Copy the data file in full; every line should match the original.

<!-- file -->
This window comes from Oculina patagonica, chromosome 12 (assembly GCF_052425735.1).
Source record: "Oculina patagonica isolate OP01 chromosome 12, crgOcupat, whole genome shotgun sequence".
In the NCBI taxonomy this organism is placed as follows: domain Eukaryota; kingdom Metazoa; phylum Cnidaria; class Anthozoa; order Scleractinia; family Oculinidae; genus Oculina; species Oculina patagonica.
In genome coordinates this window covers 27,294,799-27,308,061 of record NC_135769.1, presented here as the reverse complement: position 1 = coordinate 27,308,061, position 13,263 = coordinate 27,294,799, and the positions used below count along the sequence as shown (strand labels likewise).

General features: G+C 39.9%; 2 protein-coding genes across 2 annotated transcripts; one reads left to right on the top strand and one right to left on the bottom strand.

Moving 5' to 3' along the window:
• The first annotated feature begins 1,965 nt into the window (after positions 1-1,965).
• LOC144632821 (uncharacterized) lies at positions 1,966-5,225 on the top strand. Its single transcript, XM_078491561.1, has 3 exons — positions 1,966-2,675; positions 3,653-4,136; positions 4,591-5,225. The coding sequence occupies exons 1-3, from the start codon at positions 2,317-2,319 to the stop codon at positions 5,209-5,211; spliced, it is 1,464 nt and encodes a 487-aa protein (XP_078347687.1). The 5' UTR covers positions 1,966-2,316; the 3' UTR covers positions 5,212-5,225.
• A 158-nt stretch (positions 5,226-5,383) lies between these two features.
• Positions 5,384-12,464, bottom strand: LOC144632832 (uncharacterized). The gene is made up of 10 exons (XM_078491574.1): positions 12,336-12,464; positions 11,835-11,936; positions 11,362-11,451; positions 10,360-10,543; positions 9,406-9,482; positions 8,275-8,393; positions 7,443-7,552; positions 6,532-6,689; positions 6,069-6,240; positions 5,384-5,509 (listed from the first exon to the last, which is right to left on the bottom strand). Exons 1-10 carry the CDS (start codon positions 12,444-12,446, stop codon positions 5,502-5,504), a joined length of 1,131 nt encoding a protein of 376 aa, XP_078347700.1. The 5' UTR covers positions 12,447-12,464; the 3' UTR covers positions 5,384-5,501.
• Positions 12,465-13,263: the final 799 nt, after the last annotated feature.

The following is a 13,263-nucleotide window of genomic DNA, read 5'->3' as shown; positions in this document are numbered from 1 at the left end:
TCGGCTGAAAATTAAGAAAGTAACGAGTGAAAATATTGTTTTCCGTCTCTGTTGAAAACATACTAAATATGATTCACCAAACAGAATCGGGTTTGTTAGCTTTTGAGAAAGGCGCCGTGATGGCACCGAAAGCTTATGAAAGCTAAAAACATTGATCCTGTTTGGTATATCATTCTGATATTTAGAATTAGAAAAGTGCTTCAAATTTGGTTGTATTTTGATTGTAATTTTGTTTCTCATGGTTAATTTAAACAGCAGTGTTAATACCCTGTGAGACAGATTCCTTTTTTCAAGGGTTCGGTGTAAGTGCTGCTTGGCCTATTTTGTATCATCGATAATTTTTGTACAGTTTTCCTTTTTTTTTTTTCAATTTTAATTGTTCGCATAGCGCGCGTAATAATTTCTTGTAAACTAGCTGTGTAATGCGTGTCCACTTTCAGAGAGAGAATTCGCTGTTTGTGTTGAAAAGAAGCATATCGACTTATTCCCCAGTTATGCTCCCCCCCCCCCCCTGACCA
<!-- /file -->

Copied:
This window comes from Oculina patagonica, chromosome 12 (assembly GCF_052425735.1).
Source record: "Oculina patagonica isolate OP01 chromosome 12, crgOcupat, whole genome shotgun sequence".
In the NCBI taxonomy this organism is placed as follows: domain Eukaryota; kingdom Metazoa; phylum Cnidaria; class Anthozoa; order Scleractinia; family Oculinidae; genus Oculina; species Oculina patagonica.
In genome coordinates this window covers 27,294,799-27,308,061 of record NC_135769.1, presented here as the reverse complement: position 1 = coordinate 27,308,061, position 13,263 = coordinate 27,294,799, and the positions used below count along the sequence as shown (strand labels likewise).

General features: G+C 39.9%; 2 protein-coding genes across 2 annotated transcripts; one reads left to right on the top strand and one right to left on the bottom strand.

Moving 5' to 3' along the window:
• The first annotated feature begins 1,965 nt into the window (after positions 1-1,965).
• LOC144632821 (uncharacterized) lies at positions 1,966-5,225 on the top strand. Its single transcript, XM_078491561.1, has 3 exons — positions 1,966-2,675; positions 3,653-4,136; positions 4,591-5,225. The coding sequence occupies exons 1-3, from the start codon at positions 2,317-2,319 to the stop codon at positions 5,209-5,211; spliced, it is 1,464 nt and encodes a 487-aa protein (XP_078347687.1). The 5' UTR covers positions 1,966-2,316; the 3' UTR covers positions 5,212-5,225.
• A 158-nt stretch (positions 5,226-5,383) lies between these two features.
• Positions 5,384-12,464, bottom strand: LOC144632832 (uncharacterized). The gene is made up of 10 exons (XM_078491574.1): positions 12,336-12,464; positions 11,835-11,936; positions 11,362-11,451; positions 10,360-10,543; positions 9,406-9,482; positions 8,275-8,393; positions 7,443-7,552; positions 6,532-6,689; positions 6,069-6,240; positions 5,384-5,509 (listed from the first exon to the last, which is right to left on the bottom strand). Exons 1-10 carry the CDS (start codon positions 12,444-12,446, stop codon positions 5,502-5,504), a joined length of 1,131 nt encoding a protein of 376 aa, XP_078347700.1. The 5' UTR covers positions 12,447-12,464; the 3' UTR covers positions 5,384-5,501.
• Positions 12,465-13,263: the final 799 nt, after the last annotated feature.

The following is a 13,263-nucleotide window of genomic DNA, read 5'->3' as shown; positions in this document are numbered from 1 at the left end:
TCGGCTGAAAATTAAGAAAGTAACGAGTGAAAATATTGTTTTCCGTCTCTGTTGAAAACATACTAAATATGATTCACCAAACAGAATCGGGTTTGTTAGCTTTTGAGAAAGGCGCCGTGATGGCACCGAAAGCTTATGAAAGCTAAAAACATTGATCCTGTTTGGTATATCATTCTGATATTTAGAATTAGAAAAGTGCTTCAAATTTGGTTGTATTTTGATTGTAATTTTGTTTCTCATGGTTAATTTAAACAGCAGTGTTAATACCCTGTGAGACAGATTCCTTTTTTCAAGGGTTCGGTGTAAGTGCTGCTTGGCCTATTTTGTATCATCGATAATTTTTGTACAGTTTTCCTTTTTTTTTTTTCAATTTTAATTGTTCGCATAGCGCGCGTAATAATTTCTTGTAAACTAGCTGTGTAATGCGTGTCCACTTTCAGAGAGAGAATTCGCTGTTTGTGTTGAAAAGAAGCATATCGACTTATTCCCCAGTTATGCTCCCCCCCCCCCCCTGACCA